The main financial benefit of dedupe (besides less media and less storage) is how it saves WAN bandwidth for data replication. WAN bandwidth is typically a re-occurring monthly cost, and although the cost has been going down, it's still a major part of most IT budgets, which is the reason many companies are still shipping backup tapes offsite for disaster recovery. Imagine being able to get data replicated offsite electronically more efficiently and at a lower cost than shipping and storing tapes!

Let's tie all this together now into the steps to create an internal corporate cloud.

  1. Virtualize everything so application and data location are irrelevant
  2. Continually protect, rather than use a bulk copy backup for data protection, which will change the physics of backup by removing the need to move large amounts of data at the same time.
  3. Dedupe everything so it can be stored and moved efficiently
  4. Lastly, create policies for storage tiers and data life-cycle, and apply those policies on the objects being stored (files, blocks, and tapes) so that the entire data life-cycle is automated, and everything moves to where it belongs based on that policy.

The diagram below is an example of what current data center administrators are contending with. Each layer in the diagram is a separate management point. Each physical server needs to be tended to. Each element is discreet, and is usually managed via a different interface. Backup is "bolted on" as an after thought, and most data movement for backup is over the LAN, which impacts client access to the applications. Therefore, all backup operations must occur during off hours, creating the dreaded backup window.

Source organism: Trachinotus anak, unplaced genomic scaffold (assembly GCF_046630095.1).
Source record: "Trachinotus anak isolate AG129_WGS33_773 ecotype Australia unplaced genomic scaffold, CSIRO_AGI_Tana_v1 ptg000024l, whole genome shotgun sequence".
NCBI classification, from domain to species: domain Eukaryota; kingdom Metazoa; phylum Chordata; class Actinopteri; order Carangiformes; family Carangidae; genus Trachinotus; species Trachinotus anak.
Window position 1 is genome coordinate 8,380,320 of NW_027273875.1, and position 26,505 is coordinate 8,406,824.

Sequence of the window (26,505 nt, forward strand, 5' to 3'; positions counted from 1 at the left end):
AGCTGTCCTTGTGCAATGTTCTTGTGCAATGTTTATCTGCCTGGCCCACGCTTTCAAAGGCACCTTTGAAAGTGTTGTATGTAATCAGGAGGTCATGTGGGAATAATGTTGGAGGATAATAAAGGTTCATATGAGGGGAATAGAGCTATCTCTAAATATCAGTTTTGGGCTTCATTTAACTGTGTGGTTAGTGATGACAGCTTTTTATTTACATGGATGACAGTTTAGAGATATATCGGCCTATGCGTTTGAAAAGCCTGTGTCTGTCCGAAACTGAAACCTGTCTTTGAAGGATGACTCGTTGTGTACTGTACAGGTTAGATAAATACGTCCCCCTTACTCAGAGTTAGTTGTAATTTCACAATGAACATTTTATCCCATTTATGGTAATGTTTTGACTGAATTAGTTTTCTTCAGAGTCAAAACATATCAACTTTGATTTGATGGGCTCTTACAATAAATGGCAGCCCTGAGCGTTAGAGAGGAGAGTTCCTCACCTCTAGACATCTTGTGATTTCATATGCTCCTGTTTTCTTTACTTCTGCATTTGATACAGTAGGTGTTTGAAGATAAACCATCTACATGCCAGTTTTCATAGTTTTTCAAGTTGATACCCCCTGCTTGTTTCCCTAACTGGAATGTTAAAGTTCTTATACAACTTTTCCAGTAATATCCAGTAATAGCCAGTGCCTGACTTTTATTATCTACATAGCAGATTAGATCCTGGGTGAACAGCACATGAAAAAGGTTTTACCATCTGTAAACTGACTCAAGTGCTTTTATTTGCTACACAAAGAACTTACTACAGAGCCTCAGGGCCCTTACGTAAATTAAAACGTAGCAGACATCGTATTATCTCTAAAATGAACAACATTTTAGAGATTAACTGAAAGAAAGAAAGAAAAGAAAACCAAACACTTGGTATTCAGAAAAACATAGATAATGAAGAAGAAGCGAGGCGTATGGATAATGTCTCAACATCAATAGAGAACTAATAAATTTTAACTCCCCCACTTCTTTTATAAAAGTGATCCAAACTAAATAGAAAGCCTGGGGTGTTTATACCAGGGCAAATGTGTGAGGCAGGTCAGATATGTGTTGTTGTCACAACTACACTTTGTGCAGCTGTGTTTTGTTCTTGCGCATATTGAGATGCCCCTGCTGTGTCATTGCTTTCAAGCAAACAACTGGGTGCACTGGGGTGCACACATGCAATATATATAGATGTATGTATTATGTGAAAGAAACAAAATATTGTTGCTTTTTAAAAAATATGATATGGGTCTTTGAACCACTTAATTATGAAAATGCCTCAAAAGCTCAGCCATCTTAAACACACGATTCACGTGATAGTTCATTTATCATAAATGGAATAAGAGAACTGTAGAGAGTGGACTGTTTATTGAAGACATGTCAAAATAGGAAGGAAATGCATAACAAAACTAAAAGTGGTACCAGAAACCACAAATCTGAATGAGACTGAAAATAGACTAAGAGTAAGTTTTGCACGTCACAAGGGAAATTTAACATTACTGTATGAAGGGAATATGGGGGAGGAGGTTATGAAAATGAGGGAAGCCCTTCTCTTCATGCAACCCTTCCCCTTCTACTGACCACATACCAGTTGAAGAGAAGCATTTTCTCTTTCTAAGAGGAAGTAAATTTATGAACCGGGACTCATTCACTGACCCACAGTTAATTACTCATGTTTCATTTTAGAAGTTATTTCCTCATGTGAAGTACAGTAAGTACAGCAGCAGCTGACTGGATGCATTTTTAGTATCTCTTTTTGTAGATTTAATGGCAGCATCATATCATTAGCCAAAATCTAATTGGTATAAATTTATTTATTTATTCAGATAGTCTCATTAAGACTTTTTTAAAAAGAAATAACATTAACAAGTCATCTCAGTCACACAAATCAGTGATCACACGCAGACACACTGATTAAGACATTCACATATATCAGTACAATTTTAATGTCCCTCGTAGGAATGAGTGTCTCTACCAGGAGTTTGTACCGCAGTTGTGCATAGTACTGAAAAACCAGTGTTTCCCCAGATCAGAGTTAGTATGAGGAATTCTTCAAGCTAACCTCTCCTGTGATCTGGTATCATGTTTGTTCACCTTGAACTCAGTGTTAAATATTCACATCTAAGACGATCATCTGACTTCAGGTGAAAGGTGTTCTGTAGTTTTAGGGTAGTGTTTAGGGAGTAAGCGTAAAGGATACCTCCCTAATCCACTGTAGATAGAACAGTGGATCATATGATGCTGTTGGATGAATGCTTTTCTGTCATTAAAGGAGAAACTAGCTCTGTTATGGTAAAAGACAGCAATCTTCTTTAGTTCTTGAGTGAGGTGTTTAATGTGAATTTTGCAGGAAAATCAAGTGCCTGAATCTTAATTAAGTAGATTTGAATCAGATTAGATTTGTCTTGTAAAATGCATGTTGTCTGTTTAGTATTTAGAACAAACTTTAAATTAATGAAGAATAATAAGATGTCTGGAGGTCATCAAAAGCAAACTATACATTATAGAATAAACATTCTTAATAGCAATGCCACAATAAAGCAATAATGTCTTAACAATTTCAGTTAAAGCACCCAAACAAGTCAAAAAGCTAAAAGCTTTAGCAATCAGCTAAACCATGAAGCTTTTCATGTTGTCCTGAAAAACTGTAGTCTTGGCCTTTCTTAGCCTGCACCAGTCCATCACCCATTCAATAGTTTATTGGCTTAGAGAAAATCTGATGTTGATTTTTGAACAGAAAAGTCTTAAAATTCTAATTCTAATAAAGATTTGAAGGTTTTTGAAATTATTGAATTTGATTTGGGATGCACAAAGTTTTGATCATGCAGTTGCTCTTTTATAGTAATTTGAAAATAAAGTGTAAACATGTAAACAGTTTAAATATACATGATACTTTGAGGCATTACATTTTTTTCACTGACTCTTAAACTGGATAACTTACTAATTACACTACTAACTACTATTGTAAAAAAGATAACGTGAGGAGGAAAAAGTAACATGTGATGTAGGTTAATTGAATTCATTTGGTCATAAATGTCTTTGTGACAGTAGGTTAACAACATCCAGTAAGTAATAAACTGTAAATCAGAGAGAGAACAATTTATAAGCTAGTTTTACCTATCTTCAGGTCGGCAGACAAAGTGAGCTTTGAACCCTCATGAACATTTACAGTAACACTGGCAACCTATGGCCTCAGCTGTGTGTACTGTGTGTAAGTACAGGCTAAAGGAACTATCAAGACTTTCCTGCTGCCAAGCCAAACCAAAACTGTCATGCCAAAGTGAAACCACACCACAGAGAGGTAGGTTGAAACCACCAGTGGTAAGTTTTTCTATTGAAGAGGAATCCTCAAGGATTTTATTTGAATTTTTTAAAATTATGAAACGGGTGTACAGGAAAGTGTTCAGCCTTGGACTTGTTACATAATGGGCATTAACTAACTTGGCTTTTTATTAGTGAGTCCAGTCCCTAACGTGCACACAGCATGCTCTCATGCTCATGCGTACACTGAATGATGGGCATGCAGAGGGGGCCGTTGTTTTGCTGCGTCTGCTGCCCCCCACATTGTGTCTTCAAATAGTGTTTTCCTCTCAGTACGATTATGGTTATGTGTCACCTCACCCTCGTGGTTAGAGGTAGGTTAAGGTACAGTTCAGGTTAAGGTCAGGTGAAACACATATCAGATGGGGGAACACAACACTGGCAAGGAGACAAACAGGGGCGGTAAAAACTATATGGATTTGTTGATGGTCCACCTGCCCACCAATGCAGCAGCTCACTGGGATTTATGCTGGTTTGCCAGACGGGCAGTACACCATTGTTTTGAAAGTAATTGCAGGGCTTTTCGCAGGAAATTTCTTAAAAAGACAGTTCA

A Typical Data Center

As you can see, managing this conglomerate of components and processes can be complex. Your goal is to move to more of an internal cloud-based methodology as depicted in the next graphic.


The Optimized Data Center

Here, since everything is virtualized, continually protected and deduplicated, there is a single management point at the fabric layer (I call this policy management component the data services engine) where all policies are created and enforced.

Instead of managing discreet elements, everything is controlled and automated based on business policy. All data elements are placed in pools of tiered storage based on the inherent performance and reliability aspects of the underlying storage. Data movement is transparent, and data protection is continuous, and provided as a service to the application based on a specific service level agreement.

The areas of policy creation and understanding the importance of certain data types and applications to the business is where smart backup and IT administrators will focus their education efforts, so they do not get left behind in this new age of cloud computing.

Let me know if you want to hear more on these topics, and if so, we can delve more deeply into each subject. Next time I’ll provide an overview of how global file systems and object-based storage are making an impact on how data is accessed, stored, and protected, and how it impacts intelligent storage area networks.

In the meantime, if you want to peruse a few chapters of my book for free, you can search Google books for  "storage area networks for dummies"

No trick, and hopefully a treat!

Christopher Poelker is the author of Storage Area Networks for Dummies, and he is currently the vice president of Enterprise Solutions at FalconStor Software.

Copyright © 2009 IDG Communications, Inc.